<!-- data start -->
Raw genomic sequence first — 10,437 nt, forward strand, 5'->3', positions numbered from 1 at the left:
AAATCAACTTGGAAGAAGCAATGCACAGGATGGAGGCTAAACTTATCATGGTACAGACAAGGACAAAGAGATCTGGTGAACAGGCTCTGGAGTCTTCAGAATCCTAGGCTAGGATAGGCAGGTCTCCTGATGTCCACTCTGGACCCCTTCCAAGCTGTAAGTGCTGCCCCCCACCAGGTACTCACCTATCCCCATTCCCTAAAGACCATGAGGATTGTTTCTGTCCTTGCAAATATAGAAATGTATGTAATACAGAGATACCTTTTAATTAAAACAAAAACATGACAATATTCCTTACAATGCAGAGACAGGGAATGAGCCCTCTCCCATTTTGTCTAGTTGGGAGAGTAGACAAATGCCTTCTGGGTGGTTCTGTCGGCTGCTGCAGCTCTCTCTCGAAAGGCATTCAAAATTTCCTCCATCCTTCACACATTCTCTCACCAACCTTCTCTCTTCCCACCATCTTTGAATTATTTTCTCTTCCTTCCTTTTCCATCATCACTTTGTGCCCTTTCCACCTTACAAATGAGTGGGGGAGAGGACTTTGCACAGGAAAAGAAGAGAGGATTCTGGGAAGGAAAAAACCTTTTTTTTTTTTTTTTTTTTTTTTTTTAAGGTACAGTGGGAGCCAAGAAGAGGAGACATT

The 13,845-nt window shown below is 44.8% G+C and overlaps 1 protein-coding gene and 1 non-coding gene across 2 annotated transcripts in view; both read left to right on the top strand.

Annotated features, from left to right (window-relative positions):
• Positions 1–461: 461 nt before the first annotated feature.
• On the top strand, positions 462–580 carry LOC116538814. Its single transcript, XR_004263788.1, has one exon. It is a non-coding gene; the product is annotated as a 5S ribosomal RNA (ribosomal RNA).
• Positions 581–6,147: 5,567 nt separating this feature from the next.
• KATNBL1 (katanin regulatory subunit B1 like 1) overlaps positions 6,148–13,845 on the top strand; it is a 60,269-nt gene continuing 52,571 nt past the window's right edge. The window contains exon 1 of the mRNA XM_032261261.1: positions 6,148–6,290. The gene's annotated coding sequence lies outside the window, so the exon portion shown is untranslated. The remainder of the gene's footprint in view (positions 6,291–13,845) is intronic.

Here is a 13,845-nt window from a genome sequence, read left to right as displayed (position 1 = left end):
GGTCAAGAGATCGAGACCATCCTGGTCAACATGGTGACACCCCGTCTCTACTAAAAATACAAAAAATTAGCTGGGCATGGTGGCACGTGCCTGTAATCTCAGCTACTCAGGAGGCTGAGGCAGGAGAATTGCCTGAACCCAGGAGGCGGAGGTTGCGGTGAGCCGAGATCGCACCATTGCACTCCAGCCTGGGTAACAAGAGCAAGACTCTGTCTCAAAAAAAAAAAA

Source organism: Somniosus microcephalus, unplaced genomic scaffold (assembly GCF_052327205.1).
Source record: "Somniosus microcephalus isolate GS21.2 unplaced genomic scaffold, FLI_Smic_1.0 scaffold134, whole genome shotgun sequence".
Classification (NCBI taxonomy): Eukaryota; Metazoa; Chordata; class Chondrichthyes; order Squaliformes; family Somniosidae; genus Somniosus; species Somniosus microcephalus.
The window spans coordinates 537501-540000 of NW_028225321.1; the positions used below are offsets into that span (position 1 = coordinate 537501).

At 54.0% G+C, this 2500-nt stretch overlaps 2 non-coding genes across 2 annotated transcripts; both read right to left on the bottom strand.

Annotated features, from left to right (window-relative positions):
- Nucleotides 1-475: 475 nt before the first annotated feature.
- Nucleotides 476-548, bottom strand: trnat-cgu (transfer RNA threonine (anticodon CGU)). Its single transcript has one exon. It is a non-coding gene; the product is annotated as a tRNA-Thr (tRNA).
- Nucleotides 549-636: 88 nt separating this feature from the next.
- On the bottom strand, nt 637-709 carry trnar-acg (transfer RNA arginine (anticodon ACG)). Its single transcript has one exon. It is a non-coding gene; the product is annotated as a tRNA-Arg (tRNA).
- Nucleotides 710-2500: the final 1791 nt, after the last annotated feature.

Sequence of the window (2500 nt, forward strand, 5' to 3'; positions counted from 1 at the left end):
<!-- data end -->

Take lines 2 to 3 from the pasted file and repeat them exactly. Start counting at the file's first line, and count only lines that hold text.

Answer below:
AAATCAACTTGGAAGAAGCAATGCACAGGATGGAGGCTAAACTTATCATGGTACAGACAAGGACAAAGAGATCTGGTGAACAGGCTCTGGAGTCTTCAGAATCCTAGGCTAGGATAGGCAGGTCTCCTGATGTCCACTCTGGACCCCTTCCAAGCTGTAAGTGCTGCCCCCCACCAGGTACTCACCTATCCCCATTCCCTAAAGACCATGAGGATTGTTTCTGTCCTTGCAAATATAGAAATGTATGTAATACAGAGATACCTTTTAATTAAAACAAAAACATGACAATATTCCTTACAATGCAGAGACAGGGAATGAGCCCTCTCCCATTTTGTCTAGTTGGGAGAGTAGACAAATGCCTTCTGGGTGGTTCTGTCGGCTGCTGCAGCTCTCTCTCGAAAGGCATTCAAAATTTCCTCCATCCTTCACACATTCTCTCACCAACCTTCTCTCTTCCCACCATCTTTGAATTATTTTCTCTTCCTTCCTTTTCCATCATCACTTTGTGCCCTTTCCACCTTACAAATGAGTGGGGGAGAGGACTTTGCACAGGAAAAGAAGAGAGGATTCTGGGAAGGAAAAAACCTTTTTTTTTTTTTTTTTTTTTTTTTTTAAGGTACAGTGGGAGCCAAGAAGAGGAGACATT

The 13,845-nt window shown below is 44.8% G+C and overlaps 1 protein-coding gene and 1 non-coding gene across 2 annotated transcripts in view; both read left to right on the top strand.